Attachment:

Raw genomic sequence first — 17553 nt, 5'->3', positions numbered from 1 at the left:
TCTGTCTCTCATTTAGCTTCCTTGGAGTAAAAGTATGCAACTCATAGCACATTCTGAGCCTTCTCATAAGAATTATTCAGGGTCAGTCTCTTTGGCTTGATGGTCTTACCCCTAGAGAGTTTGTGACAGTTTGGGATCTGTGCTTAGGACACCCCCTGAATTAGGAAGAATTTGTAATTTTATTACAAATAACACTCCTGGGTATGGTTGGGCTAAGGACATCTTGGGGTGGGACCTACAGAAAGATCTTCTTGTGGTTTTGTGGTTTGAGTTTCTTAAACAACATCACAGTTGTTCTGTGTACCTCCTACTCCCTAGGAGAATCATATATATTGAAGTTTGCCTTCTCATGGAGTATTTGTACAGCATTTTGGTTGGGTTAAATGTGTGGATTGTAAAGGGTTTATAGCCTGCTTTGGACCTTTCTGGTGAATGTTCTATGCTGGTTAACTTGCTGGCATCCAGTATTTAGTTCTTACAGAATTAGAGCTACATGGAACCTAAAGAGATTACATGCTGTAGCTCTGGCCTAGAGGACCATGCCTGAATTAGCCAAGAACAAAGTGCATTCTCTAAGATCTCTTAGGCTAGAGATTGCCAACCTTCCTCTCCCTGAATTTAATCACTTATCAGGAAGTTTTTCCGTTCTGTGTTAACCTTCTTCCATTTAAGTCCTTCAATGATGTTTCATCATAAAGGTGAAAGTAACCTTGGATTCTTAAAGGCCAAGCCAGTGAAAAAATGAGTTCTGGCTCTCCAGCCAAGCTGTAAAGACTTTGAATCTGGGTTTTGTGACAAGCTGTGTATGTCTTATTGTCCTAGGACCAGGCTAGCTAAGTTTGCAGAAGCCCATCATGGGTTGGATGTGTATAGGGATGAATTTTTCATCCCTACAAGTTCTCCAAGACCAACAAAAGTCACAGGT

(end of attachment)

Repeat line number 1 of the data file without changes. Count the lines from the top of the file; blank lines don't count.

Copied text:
Raw genomic sequence first — 17553 nt, 5'->3', positions numbered from 1 at the left: